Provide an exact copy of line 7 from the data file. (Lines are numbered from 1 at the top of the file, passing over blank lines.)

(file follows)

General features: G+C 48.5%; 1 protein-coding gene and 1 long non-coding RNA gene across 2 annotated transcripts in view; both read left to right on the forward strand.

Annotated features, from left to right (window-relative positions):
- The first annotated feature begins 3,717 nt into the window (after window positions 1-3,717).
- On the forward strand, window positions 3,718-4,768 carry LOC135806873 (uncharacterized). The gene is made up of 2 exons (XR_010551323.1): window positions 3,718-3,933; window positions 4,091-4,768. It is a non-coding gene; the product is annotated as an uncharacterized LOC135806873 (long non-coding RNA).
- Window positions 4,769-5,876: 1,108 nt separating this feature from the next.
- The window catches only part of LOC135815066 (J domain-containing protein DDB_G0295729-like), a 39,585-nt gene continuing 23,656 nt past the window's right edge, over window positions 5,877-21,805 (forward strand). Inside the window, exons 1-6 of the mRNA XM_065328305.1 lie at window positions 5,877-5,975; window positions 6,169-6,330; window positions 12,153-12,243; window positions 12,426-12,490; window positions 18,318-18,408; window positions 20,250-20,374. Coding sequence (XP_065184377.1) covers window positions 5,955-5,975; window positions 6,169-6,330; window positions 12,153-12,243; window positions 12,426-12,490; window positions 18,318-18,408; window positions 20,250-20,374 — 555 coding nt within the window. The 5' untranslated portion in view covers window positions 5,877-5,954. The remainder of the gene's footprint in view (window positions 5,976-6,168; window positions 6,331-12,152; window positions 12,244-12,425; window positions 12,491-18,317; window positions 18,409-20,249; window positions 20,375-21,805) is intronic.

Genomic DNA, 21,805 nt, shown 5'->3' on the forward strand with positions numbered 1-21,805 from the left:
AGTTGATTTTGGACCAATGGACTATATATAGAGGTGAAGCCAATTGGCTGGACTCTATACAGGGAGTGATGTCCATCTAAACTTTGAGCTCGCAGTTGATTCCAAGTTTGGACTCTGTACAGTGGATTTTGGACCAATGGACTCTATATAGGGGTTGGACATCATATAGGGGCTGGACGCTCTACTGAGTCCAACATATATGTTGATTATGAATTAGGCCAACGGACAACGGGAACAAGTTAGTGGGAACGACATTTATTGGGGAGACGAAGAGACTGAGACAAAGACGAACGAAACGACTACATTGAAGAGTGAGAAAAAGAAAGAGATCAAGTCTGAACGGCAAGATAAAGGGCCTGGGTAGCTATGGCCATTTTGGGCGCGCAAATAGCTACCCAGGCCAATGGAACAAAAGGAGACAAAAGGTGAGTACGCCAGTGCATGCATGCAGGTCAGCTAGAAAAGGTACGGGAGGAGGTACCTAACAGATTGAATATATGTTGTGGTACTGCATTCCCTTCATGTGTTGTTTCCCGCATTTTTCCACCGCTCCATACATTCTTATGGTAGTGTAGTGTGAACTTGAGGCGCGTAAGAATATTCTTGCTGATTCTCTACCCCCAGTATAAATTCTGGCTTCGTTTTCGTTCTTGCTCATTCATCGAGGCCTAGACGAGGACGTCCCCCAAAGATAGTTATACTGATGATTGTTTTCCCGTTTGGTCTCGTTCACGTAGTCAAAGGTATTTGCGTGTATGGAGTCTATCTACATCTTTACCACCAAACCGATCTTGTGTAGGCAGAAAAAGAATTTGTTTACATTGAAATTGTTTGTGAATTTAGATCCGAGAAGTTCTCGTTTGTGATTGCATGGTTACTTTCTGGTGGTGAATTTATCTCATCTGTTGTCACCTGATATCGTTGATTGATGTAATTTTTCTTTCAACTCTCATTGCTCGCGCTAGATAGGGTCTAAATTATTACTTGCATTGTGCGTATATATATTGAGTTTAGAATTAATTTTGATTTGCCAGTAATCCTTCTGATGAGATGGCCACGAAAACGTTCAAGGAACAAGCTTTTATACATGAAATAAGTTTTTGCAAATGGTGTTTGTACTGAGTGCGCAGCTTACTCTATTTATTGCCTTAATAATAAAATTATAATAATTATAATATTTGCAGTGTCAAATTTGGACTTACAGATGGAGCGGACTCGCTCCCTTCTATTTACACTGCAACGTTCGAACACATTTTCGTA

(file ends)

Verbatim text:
Genomic DNA, 21,805 nt, shown 5'->3' on the forward strand with positions numbered 1-21,805 from the left: